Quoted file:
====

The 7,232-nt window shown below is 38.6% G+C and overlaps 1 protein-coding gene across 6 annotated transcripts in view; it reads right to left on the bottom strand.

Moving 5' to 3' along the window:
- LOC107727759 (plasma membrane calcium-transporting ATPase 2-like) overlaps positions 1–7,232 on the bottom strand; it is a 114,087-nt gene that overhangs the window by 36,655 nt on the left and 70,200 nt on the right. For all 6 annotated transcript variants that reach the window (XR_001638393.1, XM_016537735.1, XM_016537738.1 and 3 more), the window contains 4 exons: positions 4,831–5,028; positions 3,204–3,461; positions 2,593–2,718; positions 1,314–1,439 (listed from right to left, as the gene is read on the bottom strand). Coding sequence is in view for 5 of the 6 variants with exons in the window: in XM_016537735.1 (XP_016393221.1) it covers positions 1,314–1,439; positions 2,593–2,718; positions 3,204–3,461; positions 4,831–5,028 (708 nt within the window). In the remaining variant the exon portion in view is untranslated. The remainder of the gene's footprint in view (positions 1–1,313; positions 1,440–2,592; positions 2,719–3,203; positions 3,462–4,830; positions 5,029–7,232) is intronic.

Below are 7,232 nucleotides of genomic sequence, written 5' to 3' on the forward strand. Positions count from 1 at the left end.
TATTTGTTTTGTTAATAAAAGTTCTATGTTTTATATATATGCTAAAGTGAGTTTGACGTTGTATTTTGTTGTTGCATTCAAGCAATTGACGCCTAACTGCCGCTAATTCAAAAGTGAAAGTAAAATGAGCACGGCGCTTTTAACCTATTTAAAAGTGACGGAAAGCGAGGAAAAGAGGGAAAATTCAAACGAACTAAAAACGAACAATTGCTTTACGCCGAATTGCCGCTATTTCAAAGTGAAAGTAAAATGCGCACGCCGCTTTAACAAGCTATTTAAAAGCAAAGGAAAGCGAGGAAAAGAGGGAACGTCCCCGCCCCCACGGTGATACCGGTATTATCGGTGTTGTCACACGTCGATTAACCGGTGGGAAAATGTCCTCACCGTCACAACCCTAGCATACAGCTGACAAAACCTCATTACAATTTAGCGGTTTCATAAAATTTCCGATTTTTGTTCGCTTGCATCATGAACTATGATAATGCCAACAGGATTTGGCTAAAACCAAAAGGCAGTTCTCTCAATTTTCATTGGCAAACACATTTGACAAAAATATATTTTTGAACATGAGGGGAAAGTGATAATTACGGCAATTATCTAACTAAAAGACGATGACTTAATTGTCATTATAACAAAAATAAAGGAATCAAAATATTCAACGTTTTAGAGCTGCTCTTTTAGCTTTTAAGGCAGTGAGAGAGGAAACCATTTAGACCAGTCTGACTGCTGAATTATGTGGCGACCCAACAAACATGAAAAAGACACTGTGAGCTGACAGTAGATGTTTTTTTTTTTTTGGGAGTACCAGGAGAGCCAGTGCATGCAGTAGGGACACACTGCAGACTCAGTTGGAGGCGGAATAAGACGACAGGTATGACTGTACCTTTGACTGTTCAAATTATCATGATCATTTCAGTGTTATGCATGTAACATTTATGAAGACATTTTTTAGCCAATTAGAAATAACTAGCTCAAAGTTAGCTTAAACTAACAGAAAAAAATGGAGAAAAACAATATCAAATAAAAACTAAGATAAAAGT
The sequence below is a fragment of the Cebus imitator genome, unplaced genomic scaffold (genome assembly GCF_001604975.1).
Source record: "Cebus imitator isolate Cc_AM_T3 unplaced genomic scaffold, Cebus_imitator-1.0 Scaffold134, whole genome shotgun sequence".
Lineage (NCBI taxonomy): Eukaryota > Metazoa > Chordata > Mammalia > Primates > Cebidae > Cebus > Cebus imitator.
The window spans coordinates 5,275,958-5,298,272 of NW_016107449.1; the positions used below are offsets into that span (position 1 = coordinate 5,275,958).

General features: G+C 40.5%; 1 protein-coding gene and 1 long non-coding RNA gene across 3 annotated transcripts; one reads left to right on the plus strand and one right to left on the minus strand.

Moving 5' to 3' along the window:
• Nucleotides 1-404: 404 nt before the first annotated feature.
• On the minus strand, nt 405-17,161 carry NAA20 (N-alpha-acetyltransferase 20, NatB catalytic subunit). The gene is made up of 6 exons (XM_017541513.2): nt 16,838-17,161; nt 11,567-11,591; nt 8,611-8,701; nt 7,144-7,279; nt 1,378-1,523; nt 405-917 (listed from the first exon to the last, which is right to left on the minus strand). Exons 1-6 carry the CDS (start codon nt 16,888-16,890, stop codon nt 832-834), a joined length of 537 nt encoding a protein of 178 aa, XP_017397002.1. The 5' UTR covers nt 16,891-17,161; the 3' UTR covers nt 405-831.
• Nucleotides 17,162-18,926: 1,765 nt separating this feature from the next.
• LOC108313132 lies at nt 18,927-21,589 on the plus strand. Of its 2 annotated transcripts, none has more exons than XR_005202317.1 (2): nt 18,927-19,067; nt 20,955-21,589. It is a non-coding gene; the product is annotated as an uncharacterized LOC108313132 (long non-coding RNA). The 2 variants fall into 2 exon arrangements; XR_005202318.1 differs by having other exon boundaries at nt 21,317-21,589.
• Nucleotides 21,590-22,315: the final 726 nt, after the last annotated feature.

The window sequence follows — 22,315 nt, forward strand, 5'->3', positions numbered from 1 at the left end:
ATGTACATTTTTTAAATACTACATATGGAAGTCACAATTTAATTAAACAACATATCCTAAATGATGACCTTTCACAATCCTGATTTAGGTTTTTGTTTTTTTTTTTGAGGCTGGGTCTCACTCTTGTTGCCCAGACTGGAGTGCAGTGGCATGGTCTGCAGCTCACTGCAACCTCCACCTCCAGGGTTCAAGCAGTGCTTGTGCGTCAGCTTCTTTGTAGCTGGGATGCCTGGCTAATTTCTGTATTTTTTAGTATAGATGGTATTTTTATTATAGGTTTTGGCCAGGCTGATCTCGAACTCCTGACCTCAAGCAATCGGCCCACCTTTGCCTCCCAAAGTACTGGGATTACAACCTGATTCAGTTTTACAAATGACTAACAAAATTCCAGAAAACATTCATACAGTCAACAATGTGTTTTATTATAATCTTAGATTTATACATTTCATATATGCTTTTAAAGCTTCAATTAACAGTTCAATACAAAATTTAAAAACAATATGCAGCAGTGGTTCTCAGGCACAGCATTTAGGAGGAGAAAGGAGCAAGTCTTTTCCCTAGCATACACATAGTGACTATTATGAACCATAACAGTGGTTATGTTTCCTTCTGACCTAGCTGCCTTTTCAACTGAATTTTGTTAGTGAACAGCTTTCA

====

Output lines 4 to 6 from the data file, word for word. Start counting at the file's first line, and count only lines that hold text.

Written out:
Below are 7,232 nucleotides of genomic sequence, written 5' to 3' on the forward strand. Positions count from 1 at the left end.
TATTTGTTTTGTTAATAAAAGTTCTATGTTTTATATATATGCTAAAGTGAGTTTGACGTTGTATTTTGTTGTTGCATTCAAGCAATTGACGCCTAACTGCCGCTAATTCAAAAGTGAAAGTAAAATGAGCACGGCGCTTTTAACCTATTTAAAAGTGACGGAAAGCGAGGAAAAGAGGGAAAATTCAAACGAACTAAAAACGAACAATTGCTTTACGCCGAATTGCCGCTATTTCAAAGTGAAAGTAAAATGCGCACGCCGCTTTAACAAGCTATTTAAAAGCAAAGGAAAGCGAGGAAAAGAGGGAACGTCCCCGCCCCCACGGTGATACCGGTATTATCGGTGTTGTCACACGTCGATTAACCGGTGGGAAAATGTCCTCACCGTCACAACCCTAGCATACAGCTGACAAAACCTCATTACAATTTAGCGGTTTCATAAAATTTCCGATTTTTGTTCGCTTGCATCATGAACTATGATAATGCCAACAGGATTTGGCTAAAACCAAAAGGCAGTTCTCTCAATTTTCATTGGCAAACACATTTGACAAAAATATATTTTTGAACATGAGGGGAAAGTGATAATTACGGCAATTATCTAACTAAAAGACGATGACTTAATTGTCATTATAACAAAAATAAAGGAATCAAAATATTCAACGTTTTAGAGCTGCTCTTTTAGCTTTTAAGGCAGTGAGAGAGGAAACCATTTAGACCAGTCTGACTGCTGAATTATGTGGCGACCCAACAAACATGAAAAAGACACTGTGAGCTGACAGTAGATGTTTTTTTTTTTTTGGGAGTACCAGGAGAGCCAGTGCATGCAGTAGGGACACACTGCAGACTCAGTTGGAGGCGGAATAAGACGACAGGTATGACTGTACCTTTGACTGTTCAAATTATCATGATCATTTCAGTGTTATGCATGTAACATTTATGAAGACATTTTTTAGCCAATTAGAAATAACTAGCTCAAAGTTAGCTTAAACTAACAGAAAAAAATGGAGAAAAACAATATCAAATAAAAACTAAGATAAAAGT
The sequence below is a fragment of the Cebus imitator genome, unplaced genomic scaffold (genome assembly GCF_001604975.1).